Construction of Genetic Linkage Maps and Comparative Genome Analysis of Catfish Using Gene-Associated Markers by ProQuest

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									Copyright Ó 2009 by the Genetics Society of America
DOI: 10.1534/genetics.108.098855



          Construction of Genetic Linkage Maps and Comparative Genome
                 Analysis of Catfish Using Gene-Associated Markers

      Huseyin Kucuktas,* Shaolin Wang,* Ping Li,* Chongbo He,* Peng Xu,* Zhenxia Sha,*
        Hong Liu,* Yanliang Jiang,* Puttharat Baoprasertkul,* Benjaporn Somridhivej,*
                   Yaping Wang,* Jason Abernathy,* Ximing Guo,† Lei Liu,‡
                              William Muir§ and Zhanjiang Liu*,1
  *Fish Molecular Genetics and Biotechnology Laboratory, Department of Fisheries and Allied Aquacultures Program of Cell and Molecular
     Biosciences, Auburn University, Auburn, Alabama 36849, †Haskin Shellfish Research Laboratory, Institute of Marine and Coastal
        Sciences, Rutgers University, Port Norris, New Jersey 08349, ‡W. M. Keck Center for Comparative and Functional Genomics,
                  University of Illinois at Urbana-Champaign, Urbana, Illinois 61801 and §Department of Animal Sciences,
                                               Purdue University, West Lafayette, Indiana 47907
                                                       Manuscript received November 18, 2008
                                                      Accepted for publication January 20, 2009


                                                               ABSTRACT
                A genetic linkage map of the channel catfish genome (N ¼ 29) was constructed using EST-based microsatellite
             and single nucleotide polymorphism (SNP) markers in an interspecific reference family. A total of 413
             microsatellites and 125 SNP markers were polymorphic in the reference family. Linkage analysis using
             JoinMap 4.0 allowed mapping of 331 markers (259 microsatellites and 72 SNPs) to 29 linkage groups. Each
             linkage group contained 3–18 markers. The largest linkage group contained 18 markers and spanned 131.2 cM,
             while the smallest linkage group contained 14 markers and spanned only 7.9 cM. The linkage map covered a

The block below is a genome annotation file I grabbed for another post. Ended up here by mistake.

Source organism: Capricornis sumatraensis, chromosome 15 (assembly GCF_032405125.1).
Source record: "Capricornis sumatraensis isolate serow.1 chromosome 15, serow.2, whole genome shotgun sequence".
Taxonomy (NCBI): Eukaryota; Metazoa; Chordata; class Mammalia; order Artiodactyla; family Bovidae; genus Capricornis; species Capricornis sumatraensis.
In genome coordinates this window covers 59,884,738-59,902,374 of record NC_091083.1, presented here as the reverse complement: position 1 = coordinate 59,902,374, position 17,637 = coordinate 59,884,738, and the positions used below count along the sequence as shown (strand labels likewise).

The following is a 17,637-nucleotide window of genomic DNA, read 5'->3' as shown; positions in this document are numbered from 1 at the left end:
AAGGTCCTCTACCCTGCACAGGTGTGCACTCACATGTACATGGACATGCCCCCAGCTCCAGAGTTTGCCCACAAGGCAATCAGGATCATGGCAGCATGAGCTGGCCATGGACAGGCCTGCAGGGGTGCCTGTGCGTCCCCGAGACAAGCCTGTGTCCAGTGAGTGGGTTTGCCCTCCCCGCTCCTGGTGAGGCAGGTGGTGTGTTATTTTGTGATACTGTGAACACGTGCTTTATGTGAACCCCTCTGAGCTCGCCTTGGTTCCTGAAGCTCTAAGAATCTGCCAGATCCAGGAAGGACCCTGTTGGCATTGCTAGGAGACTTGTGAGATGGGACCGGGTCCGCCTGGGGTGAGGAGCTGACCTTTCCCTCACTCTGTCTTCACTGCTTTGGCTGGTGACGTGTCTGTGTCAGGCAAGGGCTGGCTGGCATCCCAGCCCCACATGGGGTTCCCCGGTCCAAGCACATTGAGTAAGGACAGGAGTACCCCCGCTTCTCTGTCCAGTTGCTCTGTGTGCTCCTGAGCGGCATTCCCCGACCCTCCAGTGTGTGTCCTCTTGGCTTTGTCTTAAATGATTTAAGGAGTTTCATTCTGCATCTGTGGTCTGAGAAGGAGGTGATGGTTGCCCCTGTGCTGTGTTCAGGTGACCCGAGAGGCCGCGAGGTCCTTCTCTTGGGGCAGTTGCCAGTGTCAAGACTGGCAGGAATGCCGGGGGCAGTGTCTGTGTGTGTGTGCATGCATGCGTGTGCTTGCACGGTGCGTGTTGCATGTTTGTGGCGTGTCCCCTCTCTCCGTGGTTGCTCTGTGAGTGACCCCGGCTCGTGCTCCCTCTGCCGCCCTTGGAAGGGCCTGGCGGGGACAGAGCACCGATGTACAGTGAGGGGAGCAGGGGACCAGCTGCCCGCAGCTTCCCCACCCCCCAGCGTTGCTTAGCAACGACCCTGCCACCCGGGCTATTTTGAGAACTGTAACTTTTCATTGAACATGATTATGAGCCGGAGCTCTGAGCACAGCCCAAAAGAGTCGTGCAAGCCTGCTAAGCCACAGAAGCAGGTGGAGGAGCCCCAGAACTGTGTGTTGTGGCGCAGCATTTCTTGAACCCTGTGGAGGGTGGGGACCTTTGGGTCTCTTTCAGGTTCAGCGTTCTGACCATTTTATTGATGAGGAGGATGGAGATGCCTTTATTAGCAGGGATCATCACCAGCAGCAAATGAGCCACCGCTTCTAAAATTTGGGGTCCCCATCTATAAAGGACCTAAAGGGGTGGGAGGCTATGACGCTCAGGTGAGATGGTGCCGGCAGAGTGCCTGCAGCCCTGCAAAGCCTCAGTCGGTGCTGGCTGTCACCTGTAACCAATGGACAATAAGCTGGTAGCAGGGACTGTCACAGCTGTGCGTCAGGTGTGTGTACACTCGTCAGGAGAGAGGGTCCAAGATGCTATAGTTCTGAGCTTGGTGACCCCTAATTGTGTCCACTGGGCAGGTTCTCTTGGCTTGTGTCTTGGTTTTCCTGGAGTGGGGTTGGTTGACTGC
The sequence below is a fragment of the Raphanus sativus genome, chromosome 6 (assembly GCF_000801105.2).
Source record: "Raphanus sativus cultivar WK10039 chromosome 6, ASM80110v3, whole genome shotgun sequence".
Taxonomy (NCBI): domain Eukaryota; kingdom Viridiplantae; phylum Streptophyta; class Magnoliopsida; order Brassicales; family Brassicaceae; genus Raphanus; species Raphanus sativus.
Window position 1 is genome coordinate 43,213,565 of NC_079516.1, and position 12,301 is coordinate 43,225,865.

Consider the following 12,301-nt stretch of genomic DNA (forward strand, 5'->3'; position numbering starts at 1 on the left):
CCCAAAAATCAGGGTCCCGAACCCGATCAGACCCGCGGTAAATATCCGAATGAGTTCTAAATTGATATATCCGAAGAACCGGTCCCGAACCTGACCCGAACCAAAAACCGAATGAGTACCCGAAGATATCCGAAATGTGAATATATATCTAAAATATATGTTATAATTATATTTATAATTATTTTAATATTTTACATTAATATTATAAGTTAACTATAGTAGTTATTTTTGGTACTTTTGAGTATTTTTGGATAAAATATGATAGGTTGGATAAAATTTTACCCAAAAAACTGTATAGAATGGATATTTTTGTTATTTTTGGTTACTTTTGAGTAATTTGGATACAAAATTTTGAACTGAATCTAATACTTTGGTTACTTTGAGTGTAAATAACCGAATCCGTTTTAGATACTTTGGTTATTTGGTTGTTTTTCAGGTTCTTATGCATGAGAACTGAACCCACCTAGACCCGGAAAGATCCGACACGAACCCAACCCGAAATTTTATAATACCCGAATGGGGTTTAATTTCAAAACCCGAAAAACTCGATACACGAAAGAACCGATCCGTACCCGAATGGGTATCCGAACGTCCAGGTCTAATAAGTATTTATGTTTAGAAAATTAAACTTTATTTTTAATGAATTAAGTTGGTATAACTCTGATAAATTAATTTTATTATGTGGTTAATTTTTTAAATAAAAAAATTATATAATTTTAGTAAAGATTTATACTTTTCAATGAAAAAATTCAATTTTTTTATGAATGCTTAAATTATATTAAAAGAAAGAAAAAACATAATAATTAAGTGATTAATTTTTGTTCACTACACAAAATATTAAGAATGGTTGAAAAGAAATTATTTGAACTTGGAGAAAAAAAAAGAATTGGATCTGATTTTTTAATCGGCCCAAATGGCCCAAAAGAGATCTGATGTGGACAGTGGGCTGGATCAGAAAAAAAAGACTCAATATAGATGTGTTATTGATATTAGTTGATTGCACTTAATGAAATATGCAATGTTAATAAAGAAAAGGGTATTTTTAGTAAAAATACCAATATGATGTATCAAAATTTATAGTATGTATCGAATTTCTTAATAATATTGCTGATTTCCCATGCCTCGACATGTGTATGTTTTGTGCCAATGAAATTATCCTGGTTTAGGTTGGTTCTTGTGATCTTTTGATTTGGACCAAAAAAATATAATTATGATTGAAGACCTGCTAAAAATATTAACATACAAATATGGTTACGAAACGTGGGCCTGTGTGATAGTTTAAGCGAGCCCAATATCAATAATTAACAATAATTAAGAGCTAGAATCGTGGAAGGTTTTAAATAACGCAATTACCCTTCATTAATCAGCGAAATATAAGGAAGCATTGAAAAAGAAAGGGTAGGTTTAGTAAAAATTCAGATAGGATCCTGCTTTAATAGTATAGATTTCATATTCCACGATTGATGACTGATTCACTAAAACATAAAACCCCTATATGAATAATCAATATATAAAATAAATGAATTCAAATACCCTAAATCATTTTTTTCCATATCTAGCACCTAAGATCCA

genetic distance of 1811 cM with an average marker interval of 6.0 cM. Sex-specific maps were also constructed;
             the recombination rate for females was 1.6 times higher than that for males. Putative conserved syntenies between
             catfish and zebrafish, medaka, and Tetraodon were established, but the overall levels of genome rearrangements
             were high among the teleost genomes. This study represents a first-generation linkage map constructed by using
             EST-derived microsatellites and SNPs, laying a framework for large-scale comparative genome analysis in catfish.
             The conserved syntenies identified here between the catfish and the three model fish species should facilitate
             structural genome analysis and evolutionary studies, but more importantly should facilitate functional inference
             of catfish genes. Given that determination of gene functions is difficult in nonmodel species such as catfish,
             functional genome analysis will have to rely heavily on the establishment of orthologies from model species.




L    INKAGE maps are powerful research tools for
       mapping quantitative trait loci (QTL) to comple-
ment marker-assisted selection in many species, in-
                                                                             interest. This area is rapidly expanding because whole-
                                                                             genome sequences are becoming available from many
                                                                             species, including five teleost species: zebrafish (Danio
cluding aquaculture species (Lander and Botstein                             rerio), fugu (Fugu rubripes), Tetraodon (Tetraodon nigro-
1989; Sakamoto et al. 2000; Fishman et al. 2001; Nichols                     viridis), medaka (Oryzias latipes), and three-spined stick-
et al. 2003; Hubert and Hedgecock 2004; Moen et al.                          leback (Gasterosteus aculeatus). To date, no whole-genome
2004, 2008; Chistiakov et al. 2005; Lee et al. 2005;                         sequence exists for any aquaculture species. Major pro-
Gharbi et al. 2006; Liu et al. 2006; Sekino et al. 2006;                     gress, however, has been made in the generation of other
Phillips et al. 2007; Sekino and Hara 2007; for a recent                     genome resources for some economically important
review,see Danzmann and Gharbi 2007). However, marker                        aquaculture species such as tilapia (Katagiri et al. 2005;
density for all aquacultured species is still low. Aquacul-                  Lee et al. 2005; Ferreira and Martins 2008), rainbow
ture genome research can greatly benefit from genome                          trout (Rexroad and Palti 2003; Guyomard et al. 2006,
studies of model species through comparative genome                          2007), Atlantic salmon (Moen et al. 2004, 2008), gilthead
analysis, transferring genome information from fully se-                     seabream (Sparus aurata) (Franch et al. 2006; Senger
quenced and functionally well-characterized model spe-                       et al. 2006; Sarropoulou et al. 2008), and the European
cies to aquacultured species (Sarropoulou et al. 2008).                      sea bass (Dicentrarchus labrax) (Chistiakov et al. 2005;
   Comparative genome analysis can be facilitated if a                       Whitaker et al. 2006).
draft genome sequence is available for the species of                           Channel catfish (Ictalurus p
								
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